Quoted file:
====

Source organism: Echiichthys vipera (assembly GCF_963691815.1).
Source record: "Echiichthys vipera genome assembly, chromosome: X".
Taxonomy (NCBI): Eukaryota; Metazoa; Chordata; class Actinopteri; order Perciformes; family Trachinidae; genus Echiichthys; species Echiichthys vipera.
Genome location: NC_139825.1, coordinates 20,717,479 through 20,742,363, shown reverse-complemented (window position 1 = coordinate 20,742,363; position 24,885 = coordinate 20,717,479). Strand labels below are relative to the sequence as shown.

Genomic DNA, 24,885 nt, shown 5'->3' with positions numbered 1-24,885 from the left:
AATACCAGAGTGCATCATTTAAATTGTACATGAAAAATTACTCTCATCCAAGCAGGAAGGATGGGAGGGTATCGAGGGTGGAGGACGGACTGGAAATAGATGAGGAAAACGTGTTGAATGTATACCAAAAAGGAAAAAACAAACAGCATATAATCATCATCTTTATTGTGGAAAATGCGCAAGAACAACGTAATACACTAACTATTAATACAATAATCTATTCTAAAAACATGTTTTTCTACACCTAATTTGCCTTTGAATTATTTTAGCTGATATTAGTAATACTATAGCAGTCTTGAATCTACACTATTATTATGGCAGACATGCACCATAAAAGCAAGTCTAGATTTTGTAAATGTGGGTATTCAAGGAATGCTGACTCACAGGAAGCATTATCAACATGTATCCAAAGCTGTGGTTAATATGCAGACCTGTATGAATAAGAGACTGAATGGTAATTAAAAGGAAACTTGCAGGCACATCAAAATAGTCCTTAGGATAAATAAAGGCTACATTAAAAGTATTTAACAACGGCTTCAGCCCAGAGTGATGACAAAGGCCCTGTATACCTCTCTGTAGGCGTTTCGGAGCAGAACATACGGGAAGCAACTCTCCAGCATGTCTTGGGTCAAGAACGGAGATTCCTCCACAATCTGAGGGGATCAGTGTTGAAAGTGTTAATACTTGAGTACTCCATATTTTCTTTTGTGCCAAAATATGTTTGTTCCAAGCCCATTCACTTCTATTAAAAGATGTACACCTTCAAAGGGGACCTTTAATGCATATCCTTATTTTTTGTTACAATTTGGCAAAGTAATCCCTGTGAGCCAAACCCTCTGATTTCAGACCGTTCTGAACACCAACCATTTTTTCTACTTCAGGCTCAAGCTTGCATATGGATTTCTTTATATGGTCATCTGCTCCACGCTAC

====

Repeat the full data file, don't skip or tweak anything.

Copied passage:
Source organism: Echiichthys vipera (assembly GCF_963691815.1).
Source record: "Echiichthys vipera genome assembly, chromosome: X".
Taxonomy (NCBI): Eukaryota; Metazoa; Chordata; class Actinopteri; order Perciformes; family Trachinidae; genus Echiichthys; species Echiichthys vipera.
Genome location: NC_139825.1, coordinates 20,717,479 through 20,742,363, shown reverse-complemented (window position 1 = coordinate 20,742,363; position 24,885 = coordinate 20,717,479). Strand labels below are relative to the sequence as shown.

Genomic DNA, 24,885 nt, shown 5'->3' with positions numbered 1-24,885 from the left:
AATACCAGAGTGCATCATTTAAATTGTACATGAAAAATTACTCTCATCCAAGCAGGAAGGATGGGAGGGTATCGAGGGTGGAGGACGGACTGGAAATAGATGAGGAAAACGTGTTGAATGTATACCAAAAAGGAAAAAACAAACAGCATATAATCATCATCTTTATTGTGGAAAATGCGCAAGAACAACGTAATACACTAACTATTAATACAATAATCTATTCTAAAAACATGTTTTTCTACACCTAATTTGCCTTTGAATTATTTTAGCTGATATTAGTAATACTATAGCAGTCTTGAATCTACACTATTATTATGGCAGACATGCACCATAAAAGCAAGTCTAGATTTTGTAAATGTGGGTATTCAAGGAATGCTGACTCACAGGAAGCATTATCAACATGTATCCAAAGCTGTGGTTAATATGCAGACCTGTATGAATAAGAGACTGAATGGTAATTAAAAGGAAACTTGCAGGCACATCAAAATAGTCCTTAGGATAAATAAAGGCTACATTAAAAGTATTTAACAACGGCTTCAGCCCAGAGTGATGACAAAGGCCCTGTATACCTCTCTGTAGGCGTTTCGGAGCAGAACATACGGGAAGCAACTCTCCAGCATGTCTTGGGTCAAGAACGGAGATTCCTCCACAATCTGAGGGGATCAGTGTTGAAAGTGTTAATACTTGAGTACTCCATATTTTCTTTTGTGCCAAAATATGTTTGTTCCAAGCCCATTCACTTCTATTAAAAGATGTACACCTTCAAAGGGGACCTTTAATGCATATCCTTATTTTTTGTTACAATTTGGCAAAGTAATCCCTGTGAGCCAAACCCTCTGATTTCAGACCGTTCTGAACACCAACCATTTTTTCTACTTCAGGCTCAAGCTTGCATATGGATTTCTTTATATGGTCATCTGCTCCACGCTAC